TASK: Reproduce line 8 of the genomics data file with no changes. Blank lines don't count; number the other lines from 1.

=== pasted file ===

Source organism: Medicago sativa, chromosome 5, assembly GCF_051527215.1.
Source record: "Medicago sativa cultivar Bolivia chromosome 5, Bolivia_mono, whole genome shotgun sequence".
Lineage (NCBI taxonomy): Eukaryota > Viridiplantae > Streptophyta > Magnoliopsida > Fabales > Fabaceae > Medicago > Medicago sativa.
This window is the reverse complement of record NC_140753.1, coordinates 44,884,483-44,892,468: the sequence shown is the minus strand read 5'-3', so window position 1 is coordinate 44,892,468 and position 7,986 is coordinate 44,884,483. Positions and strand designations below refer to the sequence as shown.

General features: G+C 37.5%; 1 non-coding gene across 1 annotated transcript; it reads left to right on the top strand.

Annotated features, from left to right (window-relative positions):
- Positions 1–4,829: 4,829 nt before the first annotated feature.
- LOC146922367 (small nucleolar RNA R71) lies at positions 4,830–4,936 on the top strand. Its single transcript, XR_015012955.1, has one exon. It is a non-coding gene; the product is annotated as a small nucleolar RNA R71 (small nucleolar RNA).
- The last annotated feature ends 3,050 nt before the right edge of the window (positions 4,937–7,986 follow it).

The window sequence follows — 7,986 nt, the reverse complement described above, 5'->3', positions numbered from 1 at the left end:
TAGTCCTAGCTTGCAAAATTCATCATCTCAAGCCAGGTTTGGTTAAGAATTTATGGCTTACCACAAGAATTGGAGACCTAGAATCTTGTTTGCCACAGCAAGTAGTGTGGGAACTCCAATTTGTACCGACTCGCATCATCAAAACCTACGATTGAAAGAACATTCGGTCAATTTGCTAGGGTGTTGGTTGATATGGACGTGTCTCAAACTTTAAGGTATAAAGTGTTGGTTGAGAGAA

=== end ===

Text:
- LOC146922367 (small nucleolar RNA R71) lies at positions 4,830–4,936 on the top strand. Its single transcript, XR_015012955.1, has one exon. It is a non-coding gene; the product is annotated as a small nucleolar RNA R71 (small nucleolar RNA).